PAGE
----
It is helpful to note that the way of mercy did not begin with the New Testament. God has always intended for mercy to characterize His people. The Old Testament law taught, “You shall not harden your heart, nor close your hand from your poor brother; but you shall freely open your hand to him, and shall generously lend him sufficient for his need in whatever he lacks” (Deut. 15:7-8). Even in the year of release, when all debts were canceled, Israelites were to give their poor countrymen whatever they needed. They were warned, “Beware, lest there is a base thought in your heart, saying ‘The seventh year, the year of remission, is near,’ and your eye is hostile toward your poor brother, and you give him nothing” (v. 9).
Mercy is also to be shown in our attitudes. Mercy does not hold a grudge, harbor resentment, capitalize on another’s failure or weakness, or publicize another’s sin. On a great table at which he fed countless hundreds of people, Augustine inscribed, Whoever thinks that he is able,To nibble at the life of absent friends,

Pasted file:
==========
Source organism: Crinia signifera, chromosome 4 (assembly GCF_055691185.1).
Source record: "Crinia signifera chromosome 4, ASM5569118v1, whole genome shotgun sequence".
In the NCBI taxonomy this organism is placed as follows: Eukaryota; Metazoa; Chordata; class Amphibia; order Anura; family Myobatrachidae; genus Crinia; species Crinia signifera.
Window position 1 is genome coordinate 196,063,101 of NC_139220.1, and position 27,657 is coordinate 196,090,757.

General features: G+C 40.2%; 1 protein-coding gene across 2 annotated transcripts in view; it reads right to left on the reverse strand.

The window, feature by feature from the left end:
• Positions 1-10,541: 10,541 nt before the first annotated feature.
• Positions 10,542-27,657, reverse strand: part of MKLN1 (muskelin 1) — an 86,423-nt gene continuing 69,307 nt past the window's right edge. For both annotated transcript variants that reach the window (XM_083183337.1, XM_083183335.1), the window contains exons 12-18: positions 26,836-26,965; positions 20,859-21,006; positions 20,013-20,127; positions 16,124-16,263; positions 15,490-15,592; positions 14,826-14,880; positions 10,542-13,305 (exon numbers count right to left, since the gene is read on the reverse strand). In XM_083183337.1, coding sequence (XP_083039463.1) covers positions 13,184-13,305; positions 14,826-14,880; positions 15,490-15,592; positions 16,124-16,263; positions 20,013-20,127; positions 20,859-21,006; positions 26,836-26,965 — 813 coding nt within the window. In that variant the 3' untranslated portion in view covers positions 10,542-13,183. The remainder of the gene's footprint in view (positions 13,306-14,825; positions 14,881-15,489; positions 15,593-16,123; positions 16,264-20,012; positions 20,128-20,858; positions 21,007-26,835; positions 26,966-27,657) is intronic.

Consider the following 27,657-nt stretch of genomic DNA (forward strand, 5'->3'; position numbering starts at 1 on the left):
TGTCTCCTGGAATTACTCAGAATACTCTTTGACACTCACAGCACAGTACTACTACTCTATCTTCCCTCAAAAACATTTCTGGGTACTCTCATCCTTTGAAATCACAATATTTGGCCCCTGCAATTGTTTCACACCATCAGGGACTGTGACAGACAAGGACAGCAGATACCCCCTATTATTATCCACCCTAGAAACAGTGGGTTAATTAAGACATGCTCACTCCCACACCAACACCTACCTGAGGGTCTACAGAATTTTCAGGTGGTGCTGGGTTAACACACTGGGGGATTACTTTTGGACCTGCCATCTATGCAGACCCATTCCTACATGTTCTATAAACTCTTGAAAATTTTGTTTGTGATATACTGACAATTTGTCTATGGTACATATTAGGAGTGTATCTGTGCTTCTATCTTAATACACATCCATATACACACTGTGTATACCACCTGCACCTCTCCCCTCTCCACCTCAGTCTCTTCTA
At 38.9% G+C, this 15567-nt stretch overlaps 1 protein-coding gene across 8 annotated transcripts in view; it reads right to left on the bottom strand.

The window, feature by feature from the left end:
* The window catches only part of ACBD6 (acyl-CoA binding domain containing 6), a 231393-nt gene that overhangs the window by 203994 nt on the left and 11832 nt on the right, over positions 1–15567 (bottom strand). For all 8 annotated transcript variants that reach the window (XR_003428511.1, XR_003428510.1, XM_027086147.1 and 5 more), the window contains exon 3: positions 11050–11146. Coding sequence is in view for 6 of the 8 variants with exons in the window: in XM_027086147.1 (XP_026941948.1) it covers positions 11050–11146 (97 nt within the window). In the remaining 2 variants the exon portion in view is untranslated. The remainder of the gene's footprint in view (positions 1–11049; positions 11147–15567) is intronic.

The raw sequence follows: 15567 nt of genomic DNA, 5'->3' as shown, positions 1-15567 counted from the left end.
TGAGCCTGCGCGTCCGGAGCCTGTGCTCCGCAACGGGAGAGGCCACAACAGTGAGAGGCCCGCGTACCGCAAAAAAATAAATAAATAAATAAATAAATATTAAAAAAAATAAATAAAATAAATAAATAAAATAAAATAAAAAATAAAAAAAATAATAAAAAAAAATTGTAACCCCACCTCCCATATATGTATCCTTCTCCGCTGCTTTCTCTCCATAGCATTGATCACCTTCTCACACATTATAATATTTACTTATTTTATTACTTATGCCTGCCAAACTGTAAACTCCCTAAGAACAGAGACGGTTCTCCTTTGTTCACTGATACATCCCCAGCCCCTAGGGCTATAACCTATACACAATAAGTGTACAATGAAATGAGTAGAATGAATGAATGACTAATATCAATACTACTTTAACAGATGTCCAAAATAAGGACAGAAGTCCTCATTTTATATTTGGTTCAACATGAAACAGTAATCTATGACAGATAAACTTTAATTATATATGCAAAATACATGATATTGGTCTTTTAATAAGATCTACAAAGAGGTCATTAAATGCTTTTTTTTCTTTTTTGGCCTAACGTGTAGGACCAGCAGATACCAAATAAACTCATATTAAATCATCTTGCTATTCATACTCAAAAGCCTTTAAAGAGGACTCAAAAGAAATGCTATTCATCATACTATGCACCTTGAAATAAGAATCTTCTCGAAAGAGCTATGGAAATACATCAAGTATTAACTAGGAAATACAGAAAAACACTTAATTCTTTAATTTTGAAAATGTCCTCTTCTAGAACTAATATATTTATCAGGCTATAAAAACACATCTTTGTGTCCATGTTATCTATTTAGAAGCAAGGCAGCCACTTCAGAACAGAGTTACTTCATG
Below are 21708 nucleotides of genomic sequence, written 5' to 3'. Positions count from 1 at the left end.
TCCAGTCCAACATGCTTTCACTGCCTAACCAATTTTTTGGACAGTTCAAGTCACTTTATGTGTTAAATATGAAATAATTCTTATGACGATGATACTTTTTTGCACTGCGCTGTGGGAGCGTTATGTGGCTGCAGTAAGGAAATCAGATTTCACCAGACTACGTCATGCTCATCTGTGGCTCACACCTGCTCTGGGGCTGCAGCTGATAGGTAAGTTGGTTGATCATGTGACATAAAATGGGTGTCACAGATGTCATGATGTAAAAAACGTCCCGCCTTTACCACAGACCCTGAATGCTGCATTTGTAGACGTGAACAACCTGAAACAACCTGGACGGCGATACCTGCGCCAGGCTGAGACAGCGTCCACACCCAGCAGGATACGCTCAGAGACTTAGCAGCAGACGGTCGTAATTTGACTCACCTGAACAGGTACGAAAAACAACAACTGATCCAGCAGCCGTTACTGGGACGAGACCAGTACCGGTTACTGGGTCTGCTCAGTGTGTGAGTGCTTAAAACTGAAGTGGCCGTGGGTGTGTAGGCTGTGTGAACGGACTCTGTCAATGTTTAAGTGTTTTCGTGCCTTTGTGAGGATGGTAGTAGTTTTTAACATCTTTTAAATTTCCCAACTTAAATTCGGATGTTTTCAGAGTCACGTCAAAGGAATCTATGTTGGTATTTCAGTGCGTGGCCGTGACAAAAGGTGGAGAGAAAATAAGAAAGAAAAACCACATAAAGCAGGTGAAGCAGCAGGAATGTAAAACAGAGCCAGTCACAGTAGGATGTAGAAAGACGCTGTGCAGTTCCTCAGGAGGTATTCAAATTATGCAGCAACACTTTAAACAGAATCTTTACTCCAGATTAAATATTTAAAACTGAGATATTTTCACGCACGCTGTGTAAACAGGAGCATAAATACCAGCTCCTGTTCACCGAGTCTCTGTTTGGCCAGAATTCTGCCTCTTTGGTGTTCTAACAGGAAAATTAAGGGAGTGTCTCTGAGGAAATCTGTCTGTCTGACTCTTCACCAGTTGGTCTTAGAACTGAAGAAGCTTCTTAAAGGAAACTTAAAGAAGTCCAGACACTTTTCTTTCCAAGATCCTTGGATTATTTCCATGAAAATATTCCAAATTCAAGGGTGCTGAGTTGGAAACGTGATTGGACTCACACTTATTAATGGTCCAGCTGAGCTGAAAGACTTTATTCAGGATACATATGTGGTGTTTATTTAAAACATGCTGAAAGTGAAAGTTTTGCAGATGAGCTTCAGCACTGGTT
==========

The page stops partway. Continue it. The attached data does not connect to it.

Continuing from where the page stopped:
The vindictive, heartless, indifferent are not subjects of Christ’s kingdom. When they pass need by on the other side, as the priest and the Levite did in the story of the good Samaritan, they show they have passed Christ by.
Mercy is also to be shown spiritually. First, it is shown through pity. Augustine said, “If I weep for the body from which the soul is departed, should I not weep for the soul from which God is departed?” The sensitive Christian will grieve more for lost souls than for lost bodies. Because we have experienced God’s mercy, we are to have great concern for those who have not.
Jesus’ last words from the cross were words of mercy. For His executioners He prayed, “Father, forgive them; for they do not know what they are doing” (Luke 23:34). To the penitent thief hanging beside Him He said, “Truly I say to you, today you shall be with Me in Paradise” (v. 43). To His mother He said, ‘“Woman, behold your son! ‘ Then He said to the disciple [John], ‘Behold, your mother! ‘ And from that hour the disciple took her into his own household” (John 19:26-27). Like his Master, Stephen prayed for those who were taking his life, “Lord, do not hold this sin against them!” (Acts 7:60).